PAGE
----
In the latest example of our society treating protests against injustice as the problem as opposed to the injustice itself, FBI Director Christopher Wray recently called criticism of his agency “deplorable and dangerous” after FBI agents ransacked the home of former president Trump. “Violence against law enforcement is not the answer, no matter who you’re upset with,” Wray added.
Actually, Wray has things completely backward with these comments. The actions of the FBI – which involved a group of approximately 30 agents ransacking Trump’s private residence because of concerns that he took home documents that should have been given to the National Archives – were truly deplorable. Therefore, it is 100% correct for people to be angry about these actions and call them out as wrong. Yet Wray opts to completely ignore the wrongness of his own agency’s actions and instead to condemn the people who are (correctly) objecting to these actions! Contrary to what Wray seems to believe, pointing out that someone has done something wrong is not deplorable; doing something wrong is. If someone has done something wrong, as the FBI has in this case, they deserve to be criticized and called out. Neither criticizing, nor calling out, not being angry about wrongdoing is a problem. The wrongdoing itself is the problem, and that is what needs to be condemned, not the people voicing their opposition and anger.
And while I agree that committing and/or threatening violence against anyone is not an ideal way to express one’s anger, Wray in his comment about violence similarly ignores the wrongdoing of his own agency in his haste to condemn his agency’s critics. Instead of scrutinizing and condemning the ways in which people voice their upset, Wray should be scrutinizing and condemning what his agency did to cause people to be upset in the first place. But as usual in our society, the people who actually did something wrong are given a free pass. The FBI is painted as the victim instead of being held accountable for its role in causing the angry and hostile situation.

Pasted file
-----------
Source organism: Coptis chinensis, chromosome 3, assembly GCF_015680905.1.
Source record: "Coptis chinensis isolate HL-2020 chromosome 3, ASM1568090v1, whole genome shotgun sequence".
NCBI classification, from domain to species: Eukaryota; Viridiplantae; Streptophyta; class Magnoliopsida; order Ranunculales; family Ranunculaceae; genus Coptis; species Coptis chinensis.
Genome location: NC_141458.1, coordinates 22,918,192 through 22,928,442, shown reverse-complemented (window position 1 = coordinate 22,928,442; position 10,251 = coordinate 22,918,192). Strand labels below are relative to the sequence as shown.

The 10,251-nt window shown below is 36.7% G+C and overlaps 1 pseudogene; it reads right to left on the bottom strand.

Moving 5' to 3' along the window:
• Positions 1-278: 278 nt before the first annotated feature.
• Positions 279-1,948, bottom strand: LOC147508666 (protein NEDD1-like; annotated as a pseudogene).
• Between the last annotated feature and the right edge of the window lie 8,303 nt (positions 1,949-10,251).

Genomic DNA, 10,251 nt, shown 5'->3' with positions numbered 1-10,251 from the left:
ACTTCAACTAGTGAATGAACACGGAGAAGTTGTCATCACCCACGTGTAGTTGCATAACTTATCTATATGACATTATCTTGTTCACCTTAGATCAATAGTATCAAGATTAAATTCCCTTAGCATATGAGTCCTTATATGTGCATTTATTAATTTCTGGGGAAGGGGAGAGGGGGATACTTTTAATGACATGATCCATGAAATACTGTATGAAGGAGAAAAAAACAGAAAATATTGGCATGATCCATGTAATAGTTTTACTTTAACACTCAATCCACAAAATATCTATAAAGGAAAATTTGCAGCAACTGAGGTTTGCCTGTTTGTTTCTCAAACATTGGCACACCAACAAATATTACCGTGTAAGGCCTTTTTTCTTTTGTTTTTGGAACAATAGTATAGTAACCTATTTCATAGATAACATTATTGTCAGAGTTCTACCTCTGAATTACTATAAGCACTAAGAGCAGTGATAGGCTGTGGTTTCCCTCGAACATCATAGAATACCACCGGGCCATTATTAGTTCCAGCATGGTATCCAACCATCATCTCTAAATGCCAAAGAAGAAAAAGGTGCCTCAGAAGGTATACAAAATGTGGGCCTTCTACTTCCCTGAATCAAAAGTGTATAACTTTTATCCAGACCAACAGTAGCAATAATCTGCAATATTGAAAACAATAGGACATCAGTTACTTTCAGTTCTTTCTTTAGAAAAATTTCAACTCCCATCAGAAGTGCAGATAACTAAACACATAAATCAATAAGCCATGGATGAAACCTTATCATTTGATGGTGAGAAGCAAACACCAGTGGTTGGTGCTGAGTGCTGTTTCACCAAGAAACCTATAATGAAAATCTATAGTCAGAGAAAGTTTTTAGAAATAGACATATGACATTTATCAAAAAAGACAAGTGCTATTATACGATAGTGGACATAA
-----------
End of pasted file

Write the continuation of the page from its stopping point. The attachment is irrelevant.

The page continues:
Making matters worse, the LA Times’s coverage of the FBI raid and the reaction to it demonstrates the same mindless and morally bankrupt belief that expressing anger in response to an injustice is the problem, as opposed to the injustice itself. The article focuses, using a blatantly critical and condescending tone, on the people who have expressed criticism of, and anger with, the FBI raid, while letting the perpetrators of the raid completely off the hook. The article bemoans the “threats and calls to arms in those corners of the internet favored by right-wing extremists” and quotes several alleged examples found on the social media app Gab, which the article describes as “popular with white supremacists and antisemites.” As is the norm among the media establishment, 100% of the scrutiny and criticism falls upon those protesting against injustice, angered by mistreatment, and speaking out against wrongdoing, as opposed to the actual perpetrators of the injustice, mistreatment, and wrongdoing.
Shame on the political and media establishment for treating protesting against wrongdoing as the problem, as opposed to the wrongdoing itself.